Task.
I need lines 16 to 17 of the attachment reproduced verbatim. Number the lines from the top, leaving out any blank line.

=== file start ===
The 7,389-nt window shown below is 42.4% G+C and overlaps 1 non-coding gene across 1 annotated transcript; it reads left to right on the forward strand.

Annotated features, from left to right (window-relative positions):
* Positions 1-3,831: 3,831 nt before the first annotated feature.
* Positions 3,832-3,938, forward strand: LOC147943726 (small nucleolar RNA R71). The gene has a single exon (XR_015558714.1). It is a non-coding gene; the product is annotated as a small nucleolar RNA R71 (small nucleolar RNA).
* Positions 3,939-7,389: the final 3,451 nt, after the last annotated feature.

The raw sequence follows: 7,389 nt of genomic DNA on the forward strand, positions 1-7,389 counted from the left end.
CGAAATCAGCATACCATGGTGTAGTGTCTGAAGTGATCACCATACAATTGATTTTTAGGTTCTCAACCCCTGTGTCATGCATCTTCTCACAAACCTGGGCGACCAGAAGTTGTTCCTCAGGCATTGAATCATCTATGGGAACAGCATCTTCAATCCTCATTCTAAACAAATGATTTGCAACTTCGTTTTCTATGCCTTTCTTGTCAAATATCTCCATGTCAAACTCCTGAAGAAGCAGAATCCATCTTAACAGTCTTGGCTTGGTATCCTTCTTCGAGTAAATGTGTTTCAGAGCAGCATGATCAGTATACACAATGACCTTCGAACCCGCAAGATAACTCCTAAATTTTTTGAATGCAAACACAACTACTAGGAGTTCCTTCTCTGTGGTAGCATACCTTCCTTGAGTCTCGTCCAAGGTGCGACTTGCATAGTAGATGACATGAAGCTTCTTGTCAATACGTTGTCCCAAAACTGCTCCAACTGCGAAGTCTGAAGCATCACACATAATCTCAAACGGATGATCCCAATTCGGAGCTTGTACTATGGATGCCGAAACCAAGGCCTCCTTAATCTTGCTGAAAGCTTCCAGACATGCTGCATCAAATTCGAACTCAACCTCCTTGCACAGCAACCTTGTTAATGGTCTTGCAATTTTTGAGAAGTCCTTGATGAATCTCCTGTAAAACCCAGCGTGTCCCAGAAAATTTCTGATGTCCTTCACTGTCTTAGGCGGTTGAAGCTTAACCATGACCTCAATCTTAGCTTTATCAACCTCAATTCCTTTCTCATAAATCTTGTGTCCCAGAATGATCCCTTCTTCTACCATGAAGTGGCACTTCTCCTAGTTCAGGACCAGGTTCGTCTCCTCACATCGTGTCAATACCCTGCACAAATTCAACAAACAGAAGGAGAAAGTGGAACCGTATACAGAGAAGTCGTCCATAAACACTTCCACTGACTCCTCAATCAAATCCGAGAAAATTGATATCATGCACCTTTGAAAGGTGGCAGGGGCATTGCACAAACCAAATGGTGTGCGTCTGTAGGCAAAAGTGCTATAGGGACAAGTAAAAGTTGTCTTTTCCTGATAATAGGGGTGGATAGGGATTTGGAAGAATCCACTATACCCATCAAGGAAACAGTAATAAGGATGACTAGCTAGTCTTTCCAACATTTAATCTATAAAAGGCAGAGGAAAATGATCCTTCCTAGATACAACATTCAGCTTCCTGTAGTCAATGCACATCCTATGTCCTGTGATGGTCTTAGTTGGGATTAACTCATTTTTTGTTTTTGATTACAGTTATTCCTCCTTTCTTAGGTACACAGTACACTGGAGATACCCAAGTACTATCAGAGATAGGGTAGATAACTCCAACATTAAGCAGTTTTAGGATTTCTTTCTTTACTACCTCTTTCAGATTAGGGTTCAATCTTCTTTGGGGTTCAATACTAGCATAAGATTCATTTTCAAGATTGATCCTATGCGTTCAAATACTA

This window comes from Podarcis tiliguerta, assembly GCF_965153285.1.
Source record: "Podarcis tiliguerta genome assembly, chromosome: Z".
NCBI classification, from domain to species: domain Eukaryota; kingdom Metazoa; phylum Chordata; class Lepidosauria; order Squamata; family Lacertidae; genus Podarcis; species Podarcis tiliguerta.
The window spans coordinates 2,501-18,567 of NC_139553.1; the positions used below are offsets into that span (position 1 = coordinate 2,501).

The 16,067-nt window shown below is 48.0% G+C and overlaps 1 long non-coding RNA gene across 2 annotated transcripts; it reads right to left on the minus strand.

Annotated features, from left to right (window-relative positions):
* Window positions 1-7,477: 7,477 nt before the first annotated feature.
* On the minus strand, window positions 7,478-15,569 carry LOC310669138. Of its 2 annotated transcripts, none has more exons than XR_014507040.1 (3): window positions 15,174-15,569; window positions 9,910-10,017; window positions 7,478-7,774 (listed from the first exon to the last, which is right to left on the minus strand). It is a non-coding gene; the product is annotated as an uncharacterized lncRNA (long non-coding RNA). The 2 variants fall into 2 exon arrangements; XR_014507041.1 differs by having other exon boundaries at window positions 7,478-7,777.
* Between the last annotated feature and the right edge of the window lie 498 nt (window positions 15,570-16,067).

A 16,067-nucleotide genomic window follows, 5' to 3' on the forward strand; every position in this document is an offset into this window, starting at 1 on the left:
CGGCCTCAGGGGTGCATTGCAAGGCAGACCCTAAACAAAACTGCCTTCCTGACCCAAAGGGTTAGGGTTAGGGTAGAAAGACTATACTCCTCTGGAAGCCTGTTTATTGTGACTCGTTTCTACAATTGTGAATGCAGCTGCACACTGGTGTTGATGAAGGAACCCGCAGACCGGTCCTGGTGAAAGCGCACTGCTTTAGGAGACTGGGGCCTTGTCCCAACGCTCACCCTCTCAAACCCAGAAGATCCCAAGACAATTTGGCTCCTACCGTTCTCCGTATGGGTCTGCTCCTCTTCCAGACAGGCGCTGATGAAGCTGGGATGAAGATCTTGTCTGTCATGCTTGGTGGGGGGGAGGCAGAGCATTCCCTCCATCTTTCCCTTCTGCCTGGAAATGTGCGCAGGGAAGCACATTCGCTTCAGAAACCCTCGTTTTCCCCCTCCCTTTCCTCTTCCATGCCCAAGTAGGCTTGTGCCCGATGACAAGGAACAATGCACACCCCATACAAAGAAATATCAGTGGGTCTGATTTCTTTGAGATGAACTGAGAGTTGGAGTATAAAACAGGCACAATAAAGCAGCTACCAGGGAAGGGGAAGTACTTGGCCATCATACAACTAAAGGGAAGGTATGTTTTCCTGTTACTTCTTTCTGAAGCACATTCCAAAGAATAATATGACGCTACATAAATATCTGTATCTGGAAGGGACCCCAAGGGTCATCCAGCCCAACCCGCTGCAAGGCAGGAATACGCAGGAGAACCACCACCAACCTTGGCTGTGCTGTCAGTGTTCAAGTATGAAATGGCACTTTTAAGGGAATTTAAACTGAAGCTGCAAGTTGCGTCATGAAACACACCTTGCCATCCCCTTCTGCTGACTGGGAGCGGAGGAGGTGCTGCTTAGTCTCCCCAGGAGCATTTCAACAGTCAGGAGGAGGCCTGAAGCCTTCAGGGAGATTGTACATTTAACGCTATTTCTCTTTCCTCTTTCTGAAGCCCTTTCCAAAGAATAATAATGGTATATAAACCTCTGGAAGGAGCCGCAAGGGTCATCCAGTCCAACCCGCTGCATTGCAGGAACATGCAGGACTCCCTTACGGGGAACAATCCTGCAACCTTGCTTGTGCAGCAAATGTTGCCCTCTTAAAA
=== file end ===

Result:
* Between the last annotated feature and the right edge of the window lie 498 nt (window positions 15,570-16,067).

A 16,067-nucleotide genomic window follows, 5' to 3' on the forward strand; every position in this document is an offset into this window, starting at 1 on the left: